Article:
15 May 2008

Data Mining with $NDXA50 Charts

My recent post looked at market extremes and charts depicting the percentage of stocks of the S&P 500 above their 50-day moving average.

We're approaching some market extremes, especially with the NASDAQ's recent tear.

Then, on Monday, the following post from Barry Ritholtz lodged itself in my head:

Peter Boockvar notes:
Today's consolidated volume for NYSE names was a
low for the year to date.

Helene Meisler notes:
It's a bear market -- and these low volume rallies
are typical of short covering. (unless you believe all those dark pools are
swallowing all the volume!).
As long as there are shorts in the market we
will get rallies; Once the shorts cover we get a decline like last week.

Doug Kass goes even further:
I am starting to scale into shorts
now. My favorite? PowerShares QQQ (QQQQ). My catalysts? The VIX and

That's our surprising data point of the day.

Kass was looking at shorting the NASDAQ 100 back on Monday. It's moved up almost 2%-3% since then. 83 components of the NASDAQ 100 are now trading above their 50-day moving averages. When that number hits 85 (or 15) on the $NDXA50 chart, is that a timely trading opportunity?

I didn't have an immediate answer, apart from Trader's Narrative's opinion that a low number of stocks trading above their 50-day moving average is a superior signal to its converse. So I put on my virtual spelunking hat, turned on that light on the front, and mined some data.

Here are the $NDXA50 charts from stockcharts.com:

How one defines extreme levels in these charts is somewhat arbitrary. At first, readings at or above 80, or at or below 20, seem like a good place to start. For me, that's where these charts begin to grab my attention, but if you look over the six-and-one-half years of information, you'll see that the 80/20 levels offer up too many data points. 80/20 is just not extreme enough.

85/15 are better extreme levels.

Here were my rules for this bit of mining:

I poured through daily $NDXA50 charts (not shown above) and noted the first trading day that the chart produced a value of 15 or below, or 85 or above. I recorded the price range for QQQQ shares for the following trading day, and then looked at the QQQQ trading range five, ten, 20, and 40 trading days into the future. Once the index was at an extreme level, I would not record a new trading day with a value of 15 or below, or 85 or above until the chart value returned to the normal range (16-84) for at least one trading day.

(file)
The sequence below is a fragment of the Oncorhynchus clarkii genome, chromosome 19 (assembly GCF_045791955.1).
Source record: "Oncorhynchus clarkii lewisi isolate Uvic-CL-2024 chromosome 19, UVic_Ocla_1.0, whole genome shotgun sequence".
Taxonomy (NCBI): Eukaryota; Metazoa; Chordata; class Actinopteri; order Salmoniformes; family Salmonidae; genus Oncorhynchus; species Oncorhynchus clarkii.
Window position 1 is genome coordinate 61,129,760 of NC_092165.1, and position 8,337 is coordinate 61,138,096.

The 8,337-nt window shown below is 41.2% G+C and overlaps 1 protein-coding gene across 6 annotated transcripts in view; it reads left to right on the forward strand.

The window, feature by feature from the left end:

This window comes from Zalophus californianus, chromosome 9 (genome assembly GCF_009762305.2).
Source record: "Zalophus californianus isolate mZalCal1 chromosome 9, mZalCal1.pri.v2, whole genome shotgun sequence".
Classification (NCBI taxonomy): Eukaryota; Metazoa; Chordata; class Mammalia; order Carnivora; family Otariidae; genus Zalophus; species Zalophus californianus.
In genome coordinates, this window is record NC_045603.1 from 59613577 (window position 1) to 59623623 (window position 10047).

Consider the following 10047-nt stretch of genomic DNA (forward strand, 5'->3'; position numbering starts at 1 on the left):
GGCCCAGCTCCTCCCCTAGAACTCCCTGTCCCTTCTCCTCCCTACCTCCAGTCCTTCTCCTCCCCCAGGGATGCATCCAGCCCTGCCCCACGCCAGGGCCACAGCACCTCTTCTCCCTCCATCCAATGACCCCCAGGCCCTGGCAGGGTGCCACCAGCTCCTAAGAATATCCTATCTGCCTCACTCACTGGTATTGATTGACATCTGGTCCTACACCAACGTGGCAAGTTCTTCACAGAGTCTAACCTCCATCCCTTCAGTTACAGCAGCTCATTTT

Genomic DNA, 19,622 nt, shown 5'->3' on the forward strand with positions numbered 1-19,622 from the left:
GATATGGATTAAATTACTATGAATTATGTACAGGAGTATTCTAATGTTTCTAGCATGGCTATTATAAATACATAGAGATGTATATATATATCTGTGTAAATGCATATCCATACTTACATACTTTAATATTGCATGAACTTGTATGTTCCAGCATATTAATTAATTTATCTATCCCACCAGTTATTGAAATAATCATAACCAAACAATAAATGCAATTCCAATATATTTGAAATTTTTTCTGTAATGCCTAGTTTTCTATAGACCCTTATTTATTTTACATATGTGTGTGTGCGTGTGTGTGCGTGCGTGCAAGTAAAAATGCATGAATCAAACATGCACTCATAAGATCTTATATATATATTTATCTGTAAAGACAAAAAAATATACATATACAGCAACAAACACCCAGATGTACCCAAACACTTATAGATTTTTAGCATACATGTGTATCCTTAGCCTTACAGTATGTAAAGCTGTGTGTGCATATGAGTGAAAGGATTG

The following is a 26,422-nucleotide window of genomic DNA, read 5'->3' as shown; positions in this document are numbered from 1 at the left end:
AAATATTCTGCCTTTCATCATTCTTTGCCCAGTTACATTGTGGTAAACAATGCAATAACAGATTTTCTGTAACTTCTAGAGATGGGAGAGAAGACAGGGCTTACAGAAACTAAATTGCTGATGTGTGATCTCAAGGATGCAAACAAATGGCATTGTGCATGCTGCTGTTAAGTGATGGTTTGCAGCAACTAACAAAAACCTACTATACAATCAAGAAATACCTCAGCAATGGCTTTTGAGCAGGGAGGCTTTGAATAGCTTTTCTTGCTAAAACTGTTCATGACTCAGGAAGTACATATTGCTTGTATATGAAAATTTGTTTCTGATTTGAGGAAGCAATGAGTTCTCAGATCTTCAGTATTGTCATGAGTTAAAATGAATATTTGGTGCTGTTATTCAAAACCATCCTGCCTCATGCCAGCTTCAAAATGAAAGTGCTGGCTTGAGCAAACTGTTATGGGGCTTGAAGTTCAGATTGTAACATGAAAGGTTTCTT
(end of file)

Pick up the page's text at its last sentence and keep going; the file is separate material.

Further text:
I also arbitrarily decided to start at 1/1/2004 until today.

Using these criteria, I found seven dates when $NDXA50 fell to 15 or below:


Six out of seven turned out to be profitable trades generally between five and ten trading days later. Three became significantly more profitable 20 and 40 trading days out. Only one trade required more than 40 trading days to turn a respectable profit (1/4/08).

Yes, this is a small data set, but the downside is quite limited if you take advantage of this trade by buying QQQQ shares. Buying QLD shares adds some leveraged juice to this trade, but also increases the downside risk. QQQQ call options are another interesting alternative, too, but as this data set implies that you need five to ten trading days for the trade to work, make sure that the options decay over that time doesn't cancel out the gains.

On the flip side, I found 14 discrete events when the $NDXA50 touched 85:


Here, the trading signal to go short on QQQQ was far from compelling. Six trades would have been successful, four would have failed, and four offered insignificant to small gains.

That's disappointing, as the NASDAQ is almost there, at 83. I agree with Kass, and may follow him in shorting the QQQQ's (I'll do it via adding to my QID position), but I'm not using the $NDXA50 data as a trigger. The data doesn't compel a trade.

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